Review of ‘1,000 Character Writing Prompts: Villains, Heroes, and Hams for Scripts, Stories, and More
Bryan Cohen, he of the ‘writing prompts’ series of books, is back – this time with 1,000 Character Writing Prompts: Villains, Heroes and Hams for Scripts, Stories and More. I just finished going through a free review copy of Cohen’s latest offering, and, as usual, he does not disappoint.
Included in Character Writing Prompts are enough hints, tips, and starters to keep your writing juiced up with memorable characters into the next millennium. Just as in his earlier prompt books, Cohen provides just enough to get your brain cells pumping in high gear, and he does it in an easy-to-read style that won’t strain those cells.
Whether you’re a neophyte looking for that first great character, or a seasoned writer looking for a little variety, you’re sure to find something worthwhile here. The neat thing about these prompts is, rather than being just a list of characteristics, they’re given in situations that also help in getting a story line going. Read, and reap the benefits.
Every writer or blogger has at some point faced the dreadful situation of sitting down at the keyboard and coming up dry on what to write about. Your muse slept late, or just decided to take a much needed vacation and your mind is as empty as the cookie jar the day after a holiday.
Well, thanks to Bryan Cohen and Jeremiah Jones, you don’t have to face that keyboard completely empty handed anymore. Their 1,000 Creative Writing Prompts, Volume 2: More Ideas for Blogs, Scripts, Stories and More is the muse that never takes a vacation.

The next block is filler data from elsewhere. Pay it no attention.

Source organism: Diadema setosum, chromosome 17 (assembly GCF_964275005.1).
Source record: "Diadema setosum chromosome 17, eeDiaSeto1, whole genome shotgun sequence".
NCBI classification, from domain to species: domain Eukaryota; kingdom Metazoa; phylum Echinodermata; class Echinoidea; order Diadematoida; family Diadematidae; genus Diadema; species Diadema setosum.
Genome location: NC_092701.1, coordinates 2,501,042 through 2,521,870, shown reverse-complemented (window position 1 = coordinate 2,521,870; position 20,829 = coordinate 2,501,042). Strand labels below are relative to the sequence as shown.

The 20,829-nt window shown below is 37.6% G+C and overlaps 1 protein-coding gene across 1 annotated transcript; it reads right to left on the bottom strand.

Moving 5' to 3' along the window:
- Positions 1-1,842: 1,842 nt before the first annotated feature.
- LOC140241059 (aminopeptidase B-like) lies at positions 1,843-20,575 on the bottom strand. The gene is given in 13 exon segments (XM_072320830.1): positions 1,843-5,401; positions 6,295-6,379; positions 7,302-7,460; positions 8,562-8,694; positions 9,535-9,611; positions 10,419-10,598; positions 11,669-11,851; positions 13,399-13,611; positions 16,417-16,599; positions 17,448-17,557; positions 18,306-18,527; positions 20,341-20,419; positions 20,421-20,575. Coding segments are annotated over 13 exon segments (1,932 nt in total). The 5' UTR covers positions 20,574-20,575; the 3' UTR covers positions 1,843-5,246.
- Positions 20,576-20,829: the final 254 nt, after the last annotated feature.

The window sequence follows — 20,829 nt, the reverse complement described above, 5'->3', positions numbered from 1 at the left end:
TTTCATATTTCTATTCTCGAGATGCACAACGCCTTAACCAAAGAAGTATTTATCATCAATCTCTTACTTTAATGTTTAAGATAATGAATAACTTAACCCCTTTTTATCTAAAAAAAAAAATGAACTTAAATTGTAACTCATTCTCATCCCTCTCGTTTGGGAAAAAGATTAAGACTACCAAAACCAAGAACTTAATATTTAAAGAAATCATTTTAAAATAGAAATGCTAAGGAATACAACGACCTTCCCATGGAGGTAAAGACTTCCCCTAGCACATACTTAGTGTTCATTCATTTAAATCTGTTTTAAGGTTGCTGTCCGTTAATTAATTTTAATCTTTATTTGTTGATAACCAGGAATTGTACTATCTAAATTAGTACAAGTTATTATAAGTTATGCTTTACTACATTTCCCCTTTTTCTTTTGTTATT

This is a follow-on to Cohen’s first volume of prompts that grew out of his search for a way to make money online. I received a free copy for review of the current volume, and am now searching for number one. After all, who wouldn’t like to have 2,000 little mind-nudges for those times when the idea well seems dry?
Organized into categories, such as Time and Place and People and Creatures, these little memory jogs are sure to help you think of something to write about. That they are subjective is to be expected – we write what we know, and these two are no exception – but, they don’t have to be taken literally. Let your mind roam free as you read, and I think you’ll see the value of this little book. They’ve even kindly indexed the book for those who have a vague idea of what they’d like to write about, and want to look up specifics.
A helpful little volume indeed.